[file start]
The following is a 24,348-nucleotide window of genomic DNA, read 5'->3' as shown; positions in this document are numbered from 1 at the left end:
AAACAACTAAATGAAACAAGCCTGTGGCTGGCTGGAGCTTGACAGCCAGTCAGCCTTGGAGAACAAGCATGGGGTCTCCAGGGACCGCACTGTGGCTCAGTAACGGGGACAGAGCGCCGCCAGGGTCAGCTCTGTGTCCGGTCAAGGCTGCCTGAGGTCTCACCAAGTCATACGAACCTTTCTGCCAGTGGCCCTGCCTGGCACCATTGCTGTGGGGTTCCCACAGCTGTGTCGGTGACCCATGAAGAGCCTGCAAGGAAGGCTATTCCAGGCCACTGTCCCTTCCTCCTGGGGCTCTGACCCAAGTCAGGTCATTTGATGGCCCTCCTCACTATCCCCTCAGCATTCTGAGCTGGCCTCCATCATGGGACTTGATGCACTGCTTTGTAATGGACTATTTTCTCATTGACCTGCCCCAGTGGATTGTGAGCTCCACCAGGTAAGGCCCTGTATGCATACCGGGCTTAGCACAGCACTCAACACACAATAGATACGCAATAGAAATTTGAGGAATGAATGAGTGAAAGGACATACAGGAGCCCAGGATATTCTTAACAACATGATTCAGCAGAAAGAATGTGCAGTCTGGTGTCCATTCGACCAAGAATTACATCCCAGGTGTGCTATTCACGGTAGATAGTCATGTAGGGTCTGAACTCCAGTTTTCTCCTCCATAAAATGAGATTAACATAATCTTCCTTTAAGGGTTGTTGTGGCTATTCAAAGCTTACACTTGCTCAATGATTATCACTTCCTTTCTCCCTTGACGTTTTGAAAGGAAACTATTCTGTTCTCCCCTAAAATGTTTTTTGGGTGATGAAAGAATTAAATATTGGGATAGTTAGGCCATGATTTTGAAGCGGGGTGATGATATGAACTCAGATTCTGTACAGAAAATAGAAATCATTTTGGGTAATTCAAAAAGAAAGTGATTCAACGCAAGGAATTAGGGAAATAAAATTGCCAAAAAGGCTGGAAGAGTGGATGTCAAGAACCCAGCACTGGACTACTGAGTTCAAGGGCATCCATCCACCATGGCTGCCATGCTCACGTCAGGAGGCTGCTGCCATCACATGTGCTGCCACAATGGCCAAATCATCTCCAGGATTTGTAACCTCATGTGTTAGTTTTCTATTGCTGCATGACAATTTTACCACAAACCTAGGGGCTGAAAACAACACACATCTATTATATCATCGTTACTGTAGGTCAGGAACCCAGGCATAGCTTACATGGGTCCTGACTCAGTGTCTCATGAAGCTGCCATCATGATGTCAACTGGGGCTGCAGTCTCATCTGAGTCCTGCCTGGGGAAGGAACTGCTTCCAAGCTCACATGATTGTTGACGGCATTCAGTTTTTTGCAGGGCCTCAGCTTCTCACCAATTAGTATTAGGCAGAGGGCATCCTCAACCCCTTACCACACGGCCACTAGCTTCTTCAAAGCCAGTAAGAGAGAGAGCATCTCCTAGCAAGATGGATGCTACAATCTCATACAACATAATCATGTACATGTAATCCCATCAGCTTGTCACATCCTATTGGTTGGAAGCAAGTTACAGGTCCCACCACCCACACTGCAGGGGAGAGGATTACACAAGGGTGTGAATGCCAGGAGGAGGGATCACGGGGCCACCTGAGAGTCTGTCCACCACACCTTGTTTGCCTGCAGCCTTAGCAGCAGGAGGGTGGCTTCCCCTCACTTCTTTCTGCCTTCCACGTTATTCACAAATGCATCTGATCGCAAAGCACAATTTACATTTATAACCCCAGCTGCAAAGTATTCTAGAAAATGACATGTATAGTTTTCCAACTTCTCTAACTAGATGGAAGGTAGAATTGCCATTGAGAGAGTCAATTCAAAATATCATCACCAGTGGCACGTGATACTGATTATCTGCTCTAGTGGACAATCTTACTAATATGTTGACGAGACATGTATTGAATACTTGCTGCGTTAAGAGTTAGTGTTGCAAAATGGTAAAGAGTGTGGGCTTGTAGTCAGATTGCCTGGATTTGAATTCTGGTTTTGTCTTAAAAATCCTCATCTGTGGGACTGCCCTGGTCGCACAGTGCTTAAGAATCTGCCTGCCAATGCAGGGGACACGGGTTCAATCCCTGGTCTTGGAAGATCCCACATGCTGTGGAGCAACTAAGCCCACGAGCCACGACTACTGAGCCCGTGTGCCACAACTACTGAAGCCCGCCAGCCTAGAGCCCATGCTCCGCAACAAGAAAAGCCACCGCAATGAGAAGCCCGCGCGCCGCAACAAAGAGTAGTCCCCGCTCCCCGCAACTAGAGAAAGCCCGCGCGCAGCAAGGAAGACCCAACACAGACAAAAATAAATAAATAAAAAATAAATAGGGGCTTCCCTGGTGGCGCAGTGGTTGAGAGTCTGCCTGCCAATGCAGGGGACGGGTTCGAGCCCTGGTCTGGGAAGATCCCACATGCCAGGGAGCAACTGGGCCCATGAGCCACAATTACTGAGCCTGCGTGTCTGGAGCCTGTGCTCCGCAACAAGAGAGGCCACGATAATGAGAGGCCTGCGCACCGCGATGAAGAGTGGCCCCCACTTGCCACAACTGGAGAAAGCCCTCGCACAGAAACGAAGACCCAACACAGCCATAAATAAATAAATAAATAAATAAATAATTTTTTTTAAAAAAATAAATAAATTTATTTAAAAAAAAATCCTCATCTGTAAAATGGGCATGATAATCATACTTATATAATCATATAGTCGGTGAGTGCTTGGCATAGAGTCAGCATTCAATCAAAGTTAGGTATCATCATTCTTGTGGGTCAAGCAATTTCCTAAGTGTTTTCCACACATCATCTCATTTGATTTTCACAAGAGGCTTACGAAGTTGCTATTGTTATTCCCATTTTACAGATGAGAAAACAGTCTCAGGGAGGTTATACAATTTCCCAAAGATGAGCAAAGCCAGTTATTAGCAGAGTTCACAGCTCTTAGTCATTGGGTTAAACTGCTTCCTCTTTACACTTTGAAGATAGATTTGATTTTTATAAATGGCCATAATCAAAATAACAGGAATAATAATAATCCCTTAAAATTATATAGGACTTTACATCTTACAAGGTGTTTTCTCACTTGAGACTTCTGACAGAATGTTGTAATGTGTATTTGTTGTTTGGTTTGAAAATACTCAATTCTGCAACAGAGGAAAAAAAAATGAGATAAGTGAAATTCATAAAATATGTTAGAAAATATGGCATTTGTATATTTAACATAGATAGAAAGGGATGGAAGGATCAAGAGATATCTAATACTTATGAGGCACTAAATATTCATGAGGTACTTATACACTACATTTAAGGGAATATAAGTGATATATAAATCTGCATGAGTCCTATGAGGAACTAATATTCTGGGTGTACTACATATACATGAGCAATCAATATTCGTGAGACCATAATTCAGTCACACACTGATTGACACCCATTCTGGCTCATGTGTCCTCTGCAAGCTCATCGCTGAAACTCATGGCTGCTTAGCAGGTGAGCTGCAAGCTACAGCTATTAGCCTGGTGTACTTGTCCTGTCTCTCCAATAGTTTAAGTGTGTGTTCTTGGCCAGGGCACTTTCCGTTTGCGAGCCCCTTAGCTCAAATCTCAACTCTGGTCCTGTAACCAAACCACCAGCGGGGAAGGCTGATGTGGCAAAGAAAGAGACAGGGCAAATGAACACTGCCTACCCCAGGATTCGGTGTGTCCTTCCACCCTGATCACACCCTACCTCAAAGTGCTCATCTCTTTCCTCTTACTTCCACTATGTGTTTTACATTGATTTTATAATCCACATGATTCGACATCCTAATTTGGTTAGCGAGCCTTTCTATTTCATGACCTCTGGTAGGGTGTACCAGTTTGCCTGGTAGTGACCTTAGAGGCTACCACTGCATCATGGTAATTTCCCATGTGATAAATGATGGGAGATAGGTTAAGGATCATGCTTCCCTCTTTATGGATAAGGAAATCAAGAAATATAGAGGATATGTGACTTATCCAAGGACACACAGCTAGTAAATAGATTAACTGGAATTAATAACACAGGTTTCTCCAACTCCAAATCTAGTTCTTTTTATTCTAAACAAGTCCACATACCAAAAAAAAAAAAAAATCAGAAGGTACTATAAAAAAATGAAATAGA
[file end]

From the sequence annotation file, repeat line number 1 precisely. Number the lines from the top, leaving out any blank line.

The following is a 24,348-nucleotide window of genomic DNA, read 5'->3' as shown; positions in this document are numbered from 1 at the left end: